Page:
On Dec. 7, Sotheby’s Magnificent Jewels auction in New York City will sell the 303.3 ct. Golden Canary, the largest internally flawless diamond ever graded by the Gemological Institute of America.
In a risky move, the famed gem is being sold without a reserve, so bidding starts at $1. Sotheby’s expects it to fetch more than $15 million.
The fancy deep brownish–yellow diamond was cut from the Incomparable, which weighed 407.5 carats, and for years was considered the third largest polished diamond in the world. While the Incomparable was a shield shape, the new Golden Canary has been recut into a classic pear.
According to a Sotheby’s statement, its owners decided to “recut the Incomparable to maximize the depth of its color, brighten its hue, and improve its shape.” The new cut also lowers its weight by more than 100 carats.
The Incomparable was reportedly found in the 1980s as an 890 ct. rough by a little girl in the Democratic Republic of Congo in a pile of rubble in her backyard. The girl gave the diamond to her uncle, who sold it to local diamond dealers.
It’s had many reported owners over the years, including De Beers and Donald Zale, former chairman of Zale Jewelers, as well as New York City cutters Marvin Samuels and Louis Glick. In 2013, it was set into a Guinness record–winning necklace by jeweler Mouwad.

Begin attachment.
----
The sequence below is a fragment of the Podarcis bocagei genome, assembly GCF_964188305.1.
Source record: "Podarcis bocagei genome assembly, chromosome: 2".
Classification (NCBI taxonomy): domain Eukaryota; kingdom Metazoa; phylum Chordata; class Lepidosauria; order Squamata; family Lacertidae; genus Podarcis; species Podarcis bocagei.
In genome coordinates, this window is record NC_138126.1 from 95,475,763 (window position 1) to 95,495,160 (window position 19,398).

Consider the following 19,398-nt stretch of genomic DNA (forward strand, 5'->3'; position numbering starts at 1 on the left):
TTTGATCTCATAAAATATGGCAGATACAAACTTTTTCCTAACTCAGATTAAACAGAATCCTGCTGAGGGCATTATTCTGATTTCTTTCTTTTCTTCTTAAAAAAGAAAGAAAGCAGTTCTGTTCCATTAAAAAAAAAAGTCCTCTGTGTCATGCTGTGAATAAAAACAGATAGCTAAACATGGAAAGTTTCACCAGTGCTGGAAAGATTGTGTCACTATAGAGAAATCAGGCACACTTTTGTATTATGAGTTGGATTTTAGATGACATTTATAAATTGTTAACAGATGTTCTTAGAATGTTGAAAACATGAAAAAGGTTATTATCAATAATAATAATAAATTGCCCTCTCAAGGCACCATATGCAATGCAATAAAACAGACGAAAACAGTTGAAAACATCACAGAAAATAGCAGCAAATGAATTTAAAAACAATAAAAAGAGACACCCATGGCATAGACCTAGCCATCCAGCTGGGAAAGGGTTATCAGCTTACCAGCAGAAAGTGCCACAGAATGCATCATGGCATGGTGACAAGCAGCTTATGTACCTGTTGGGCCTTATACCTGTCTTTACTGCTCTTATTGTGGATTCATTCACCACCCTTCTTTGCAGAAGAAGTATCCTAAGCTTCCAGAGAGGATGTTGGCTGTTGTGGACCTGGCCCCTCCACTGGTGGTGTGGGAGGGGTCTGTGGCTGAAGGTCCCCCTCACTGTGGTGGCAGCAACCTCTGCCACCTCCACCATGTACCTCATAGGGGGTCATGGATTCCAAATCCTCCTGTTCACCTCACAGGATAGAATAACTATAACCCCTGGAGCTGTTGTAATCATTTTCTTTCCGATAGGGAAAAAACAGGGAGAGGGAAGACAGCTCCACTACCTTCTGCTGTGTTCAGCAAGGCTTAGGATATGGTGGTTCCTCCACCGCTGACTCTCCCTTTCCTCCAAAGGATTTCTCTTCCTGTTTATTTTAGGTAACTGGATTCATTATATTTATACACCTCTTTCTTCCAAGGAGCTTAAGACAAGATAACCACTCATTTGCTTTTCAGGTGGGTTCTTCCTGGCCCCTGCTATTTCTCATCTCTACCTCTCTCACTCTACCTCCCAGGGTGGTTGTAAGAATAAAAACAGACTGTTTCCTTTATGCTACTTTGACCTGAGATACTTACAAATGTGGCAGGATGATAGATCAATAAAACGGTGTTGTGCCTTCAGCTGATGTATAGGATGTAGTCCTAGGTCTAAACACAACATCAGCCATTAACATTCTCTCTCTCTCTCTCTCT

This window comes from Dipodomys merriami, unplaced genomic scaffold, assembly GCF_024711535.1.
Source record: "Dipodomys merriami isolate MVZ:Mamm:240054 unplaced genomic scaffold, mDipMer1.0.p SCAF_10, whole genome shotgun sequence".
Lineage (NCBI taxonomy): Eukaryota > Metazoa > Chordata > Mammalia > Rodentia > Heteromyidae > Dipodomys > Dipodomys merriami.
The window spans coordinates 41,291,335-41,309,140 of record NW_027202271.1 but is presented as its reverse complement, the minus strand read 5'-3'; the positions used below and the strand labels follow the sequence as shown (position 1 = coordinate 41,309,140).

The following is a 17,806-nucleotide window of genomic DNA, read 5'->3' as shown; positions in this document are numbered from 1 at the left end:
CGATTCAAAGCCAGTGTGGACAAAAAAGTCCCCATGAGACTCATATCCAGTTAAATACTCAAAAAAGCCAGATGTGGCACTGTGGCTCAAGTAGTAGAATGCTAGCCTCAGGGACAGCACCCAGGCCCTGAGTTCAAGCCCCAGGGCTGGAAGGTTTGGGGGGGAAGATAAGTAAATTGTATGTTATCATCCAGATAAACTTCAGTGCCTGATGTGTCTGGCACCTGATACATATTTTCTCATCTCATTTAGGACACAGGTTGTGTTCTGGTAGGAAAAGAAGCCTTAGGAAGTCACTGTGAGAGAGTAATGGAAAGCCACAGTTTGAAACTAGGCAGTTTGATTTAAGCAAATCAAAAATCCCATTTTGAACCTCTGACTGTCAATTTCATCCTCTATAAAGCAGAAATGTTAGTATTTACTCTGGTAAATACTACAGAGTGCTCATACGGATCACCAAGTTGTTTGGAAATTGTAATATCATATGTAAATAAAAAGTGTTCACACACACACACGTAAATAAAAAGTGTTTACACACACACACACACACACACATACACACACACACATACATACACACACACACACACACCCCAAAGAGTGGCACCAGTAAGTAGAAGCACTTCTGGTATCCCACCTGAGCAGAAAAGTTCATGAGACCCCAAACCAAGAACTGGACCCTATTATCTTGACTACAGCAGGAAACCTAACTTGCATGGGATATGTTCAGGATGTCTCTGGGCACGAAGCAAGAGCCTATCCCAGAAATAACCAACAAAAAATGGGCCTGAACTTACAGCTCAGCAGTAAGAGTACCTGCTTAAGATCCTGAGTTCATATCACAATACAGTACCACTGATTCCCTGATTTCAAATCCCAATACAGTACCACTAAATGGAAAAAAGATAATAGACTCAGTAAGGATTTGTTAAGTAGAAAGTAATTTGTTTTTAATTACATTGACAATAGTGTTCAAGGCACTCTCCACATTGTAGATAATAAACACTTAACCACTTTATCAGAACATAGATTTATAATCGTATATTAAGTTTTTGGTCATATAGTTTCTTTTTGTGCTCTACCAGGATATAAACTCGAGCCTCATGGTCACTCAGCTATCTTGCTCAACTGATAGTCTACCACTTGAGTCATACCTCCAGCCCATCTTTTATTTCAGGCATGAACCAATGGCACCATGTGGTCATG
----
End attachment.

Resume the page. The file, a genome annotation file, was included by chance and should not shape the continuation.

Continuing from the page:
The Incomparable has appeared in many museums. It was first displayed in its rough form at the Smithsonian National Museum of Natural History in Washington, D.C. It has since appeared at the American Museum of Natural History in New York City, the Muséum National d’Histoire Naturelle in Paris, and most recently as part of The Nature of Diamonds, an exhibition that toured the Royal Ontario Museum and the Houston Museum of Science in 2008.
Said the GIA’s monograph on the diamond, quoted in the Sotheby’s statement: “The re-cut of the Incomparable to the current 303.10 carat pear modified brilliant is to look at the diamond as new; a re-creation bringing to bear the advances in technology, computer modeling and visual evaluation available today. Everything from the orientation of the stone to its shape and cutting style has been considered.”
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